When there was nothing to detain the emperor any longer, he took horse, and with the Princes Bahman and Perviz on his right hand, and the queen consort and the princess at his left, preceded and followed by all the officers of his court, according to their rank, returned to his capital. Crowds of people came out to meet them, and with acclamations of joy ushered them into the city, where all eyes were fixed not only upon the queen, and her royal children, but also upon the Bird, which the princess carried before her in his cage, admiring his sweet notes, which had drawn all the other birds about him, and followed him flying from tree to tree in the country, and from one house top to another in the city. The Princes Bahman and Perviz and the Princess Periezade were at length brought to the palace with pomp, and nothing was to be seen or heard all that night but illuminations and rejoicings both in the palace and in the utmost parts of the city, which lasted many days, and were continued throughout the empire of Persia, as intelligence of the joyful event reached the several provinces.
Aladdin's mother, terrified at the sight of the genie, fainted; when the lad, who had seen such another phantom in the cavern, snatched the lamp out of his mother's hand, and said to the genie boldly: "I am hungry, bring me something to eat." The genie disappeared immediately, and in an instant returned with a large silver tray, holding twelve covered dishes of the same metal, which contained the most delicious viands; six large white bread-cakes on two plates, two flagons of wine, and two silver cups. All these he placed upon a carpet, and disappeared: this was done before Aladdin's mother recovered from her swoon.
"In the meantime I collected a great quantity of small wood, brambles, and dry thorns, and making them up into faggots, made a wide circle with them round the tree, and also tied some of them to the branches over my head. Having done this, when the evening came I shut myself up within this circle, feeling that I had neglected nothing which could preserve me from the cruel destiny with which I was threatened. The serpent failed not to come at the usual hour, and went round the tree, seeking for an opportunity to devour me, but was prevented by the rampart I had made; so that he lay till day, like a cat watching in vain for a mouse that has fortunately reached a place of safety. When day appeared he retired, but I dared not to leave my fort until the sun arose.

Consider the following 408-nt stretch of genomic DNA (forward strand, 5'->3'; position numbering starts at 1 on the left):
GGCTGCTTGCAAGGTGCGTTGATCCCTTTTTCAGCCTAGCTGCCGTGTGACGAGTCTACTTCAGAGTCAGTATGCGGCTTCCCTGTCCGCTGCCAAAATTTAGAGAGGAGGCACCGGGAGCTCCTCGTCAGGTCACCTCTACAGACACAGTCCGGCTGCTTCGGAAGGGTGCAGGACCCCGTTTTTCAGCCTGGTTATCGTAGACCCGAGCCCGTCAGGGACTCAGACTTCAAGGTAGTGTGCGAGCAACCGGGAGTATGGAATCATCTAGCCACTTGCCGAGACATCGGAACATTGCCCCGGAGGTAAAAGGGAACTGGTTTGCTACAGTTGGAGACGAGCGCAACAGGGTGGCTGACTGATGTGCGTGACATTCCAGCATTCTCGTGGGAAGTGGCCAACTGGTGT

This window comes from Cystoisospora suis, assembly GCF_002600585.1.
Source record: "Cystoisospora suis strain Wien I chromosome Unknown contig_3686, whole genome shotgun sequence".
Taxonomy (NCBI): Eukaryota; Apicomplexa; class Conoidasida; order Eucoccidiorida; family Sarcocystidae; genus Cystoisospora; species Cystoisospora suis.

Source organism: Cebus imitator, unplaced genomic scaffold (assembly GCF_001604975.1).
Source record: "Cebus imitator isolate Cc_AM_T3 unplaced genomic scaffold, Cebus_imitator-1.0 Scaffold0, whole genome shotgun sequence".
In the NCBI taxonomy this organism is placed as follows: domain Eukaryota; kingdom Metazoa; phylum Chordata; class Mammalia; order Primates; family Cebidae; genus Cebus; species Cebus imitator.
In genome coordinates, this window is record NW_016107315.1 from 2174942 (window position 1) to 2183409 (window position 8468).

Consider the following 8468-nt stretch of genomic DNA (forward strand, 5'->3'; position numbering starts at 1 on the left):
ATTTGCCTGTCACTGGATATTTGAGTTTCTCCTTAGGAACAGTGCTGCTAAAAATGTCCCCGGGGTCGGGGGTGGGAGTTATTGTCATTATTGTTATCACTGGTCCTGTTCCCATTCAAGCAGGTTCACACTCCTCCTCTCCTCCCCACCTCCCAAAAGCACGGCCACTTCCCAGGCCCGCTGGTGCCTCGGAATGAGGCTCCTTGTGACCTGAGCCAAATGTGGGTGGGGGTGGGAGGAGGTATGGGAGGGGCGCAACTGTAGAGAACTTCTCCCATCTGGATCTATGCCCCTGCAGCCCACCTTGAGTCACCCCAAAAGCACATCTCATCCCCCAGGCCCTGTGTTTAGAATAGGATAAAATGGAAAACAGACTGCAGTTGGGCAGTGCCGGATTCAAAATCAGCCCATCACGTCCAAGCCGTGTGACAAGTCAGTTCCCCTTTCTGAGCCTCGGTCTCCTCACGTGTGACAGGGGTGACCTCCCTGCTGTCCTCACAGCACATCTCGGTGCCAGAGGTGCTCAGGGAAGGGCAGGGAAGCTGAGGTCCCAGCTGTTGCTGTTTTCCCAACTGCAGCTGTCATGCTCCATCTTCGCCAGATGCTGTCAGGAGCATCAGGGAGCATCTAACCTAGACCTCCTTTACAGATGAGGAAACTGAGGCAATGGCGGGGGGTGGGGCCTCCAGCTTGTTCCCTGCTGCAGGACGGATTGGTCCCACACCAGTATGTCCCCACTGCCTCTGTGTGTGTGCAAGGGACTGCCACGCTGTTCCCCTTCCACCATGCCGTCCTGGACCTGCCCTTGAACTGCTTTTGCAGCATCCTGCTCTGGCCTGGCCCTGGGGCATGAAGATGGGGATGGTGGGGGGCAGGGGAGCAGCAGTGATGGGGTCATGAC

Of Kaf ... That centre of miracles
The very morning of the return to the palace, the sultan went into his closet to indulge his sorrows. Absorbed in himself, and in a pensive mood, he cast his eyes toward the spot, expecting only to see an open space; but perceiving the vacancy filled up, he at first imagined the appearance to be the effect of a fog; looking more attentively, he was convinced beyond the power of doubt that it was his son-in-law's palace. Joy and gladness succeeded to sorrow and grief. He returned immediately into his apartment, and ordered a horse to be saddled and brought to him without delay, which he mounted that instant, thinking he could not make haste enough to the palace.